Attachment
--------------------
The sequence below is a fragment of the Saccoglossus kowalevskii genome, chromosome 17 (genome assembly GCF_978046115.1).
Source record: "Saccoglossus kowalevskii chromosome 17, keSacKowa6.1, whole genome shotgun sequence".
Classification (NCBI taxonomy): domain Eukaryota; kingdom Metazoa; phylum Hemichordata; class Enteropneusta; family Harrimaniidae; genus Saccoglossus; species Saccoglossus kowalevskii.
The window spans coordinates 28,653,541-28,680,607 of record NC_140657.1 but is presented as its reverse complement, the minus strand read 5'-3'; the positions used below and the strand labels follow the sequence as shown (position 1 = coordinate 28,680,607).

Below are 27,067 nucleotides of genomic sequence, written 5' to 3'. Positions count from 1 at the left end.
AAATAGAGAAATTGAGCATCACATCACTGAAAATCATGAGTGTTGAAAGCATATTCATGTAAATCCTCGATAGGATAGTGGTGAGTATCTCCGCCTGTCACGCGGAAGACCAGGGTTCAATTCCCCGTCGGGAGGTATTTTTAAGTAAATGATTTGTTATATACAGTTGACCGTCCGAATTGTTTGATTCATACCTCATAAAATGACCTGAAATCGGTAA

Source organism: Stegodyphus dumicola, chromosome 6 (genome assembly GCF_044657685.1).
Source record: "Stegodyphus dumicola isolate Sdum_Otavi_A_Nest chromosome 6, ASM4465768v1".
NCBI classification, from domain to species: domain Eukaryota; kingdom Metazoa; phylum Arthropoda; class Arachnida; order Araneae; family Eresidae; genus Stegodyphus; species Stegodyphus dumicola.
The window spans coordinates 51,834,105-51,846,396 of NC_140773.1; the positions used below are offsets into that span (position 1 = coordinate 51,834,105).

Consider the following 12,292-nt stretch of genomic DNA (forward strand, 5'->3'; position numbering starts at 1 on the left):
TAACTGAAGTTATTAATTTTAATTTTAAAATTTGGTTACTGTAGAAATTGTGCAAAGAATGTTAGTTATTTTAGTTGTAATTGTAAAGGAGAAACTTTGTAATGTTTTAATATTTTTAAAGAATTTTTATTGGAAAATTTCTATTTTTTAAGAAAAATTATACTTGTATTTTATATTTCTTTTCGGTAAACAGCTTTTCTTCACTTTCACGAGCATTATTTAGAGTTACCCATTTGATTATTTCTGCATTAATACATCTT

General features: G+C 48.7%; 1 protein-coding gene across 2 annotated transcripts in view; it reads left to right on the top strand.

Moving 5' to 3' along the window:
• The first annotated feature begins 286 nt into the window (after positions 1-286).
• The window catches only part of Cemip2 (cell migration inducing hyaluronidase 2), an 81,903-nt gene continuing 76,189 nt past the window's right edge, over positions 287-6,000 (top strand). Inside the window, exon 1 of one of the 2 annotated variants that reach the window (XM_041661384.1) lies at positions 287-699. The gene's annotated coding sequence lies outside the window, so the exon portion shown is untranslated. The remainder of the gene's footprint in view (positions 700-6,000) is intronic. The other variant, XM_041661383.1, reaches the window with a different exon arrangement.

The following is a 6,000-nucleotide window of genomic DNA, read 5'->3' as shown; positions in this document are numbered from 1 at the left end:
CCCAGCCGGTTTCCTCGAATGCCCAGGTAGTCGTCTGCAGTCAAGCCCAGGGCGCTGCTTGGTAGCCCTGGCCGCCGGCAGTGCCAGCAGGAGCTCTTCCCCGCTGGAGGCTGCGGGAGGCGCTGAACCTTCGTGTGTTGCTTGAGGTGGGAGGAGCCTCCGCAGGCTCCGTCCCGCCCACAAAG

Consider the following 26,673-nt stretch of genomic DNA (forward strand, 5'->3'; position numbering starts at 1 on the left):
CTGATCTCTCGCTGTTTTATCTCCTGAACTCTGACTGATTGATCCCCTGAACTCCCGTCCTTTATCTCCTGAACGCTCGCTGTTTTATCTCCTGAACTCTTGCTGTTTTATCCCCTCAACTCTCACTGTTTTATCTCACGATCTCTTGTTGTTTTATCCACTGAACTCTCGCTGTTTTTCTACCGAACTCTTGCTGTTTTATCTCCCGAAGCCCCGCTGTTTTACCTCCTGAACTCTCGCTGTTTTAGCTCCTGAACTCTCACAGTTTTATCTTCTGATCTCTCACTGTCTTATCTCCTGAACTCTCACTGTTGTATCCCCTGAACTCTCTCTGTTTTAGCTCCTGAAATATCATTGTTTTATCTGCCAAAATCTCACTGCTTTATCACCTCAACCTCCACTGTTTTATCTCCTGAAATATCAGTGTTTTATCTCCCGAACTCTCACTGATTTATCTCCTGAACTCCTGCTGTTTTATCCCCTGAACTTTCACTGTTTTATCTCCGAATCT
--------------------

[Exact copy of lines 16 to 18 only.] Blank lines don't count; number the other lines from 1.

• The window catches only part of Cemip2 (cell migration inducing hyaluronidase 2), an 81,903-nt gene continuing 76,189 nt past the window's right edge, over positions 287-6,000 (top strand). Inside the window, exon 1 of one of the 2 annotated variants that reach the window (XM_041661384.1) lies at positions 287-699. The gene's annotated coding sequence lies outside the window, so the exon portion shown is untranslated. The remainder of the gene's footprint in view (positions 700-6,000) is intronic. The other variant, XM_041661383.1, reaches the window with a different exon arrangement.

The following is a 6,000-nucleotide window of genomic DNA, read 5'->3' as shown; positions in this document are numbered from 1 at the left end:
CCCAGCCGGTTTCCTCGAATGCCCAGGTAGTCGTCTGCAGTCAAGCCCAGGGCGCTGCTTGGTAGCCCTGGCCGCCGGCAGTGCCAGCAGGAGCTCTTCCCCGCTGGAGGCTGCGGGAGGCGCTGAACCTTCGTGTGTTGCTTGAGGTGGGAGGAGCCTCCGCAGGCTCCGTCCCGCCCACAAAG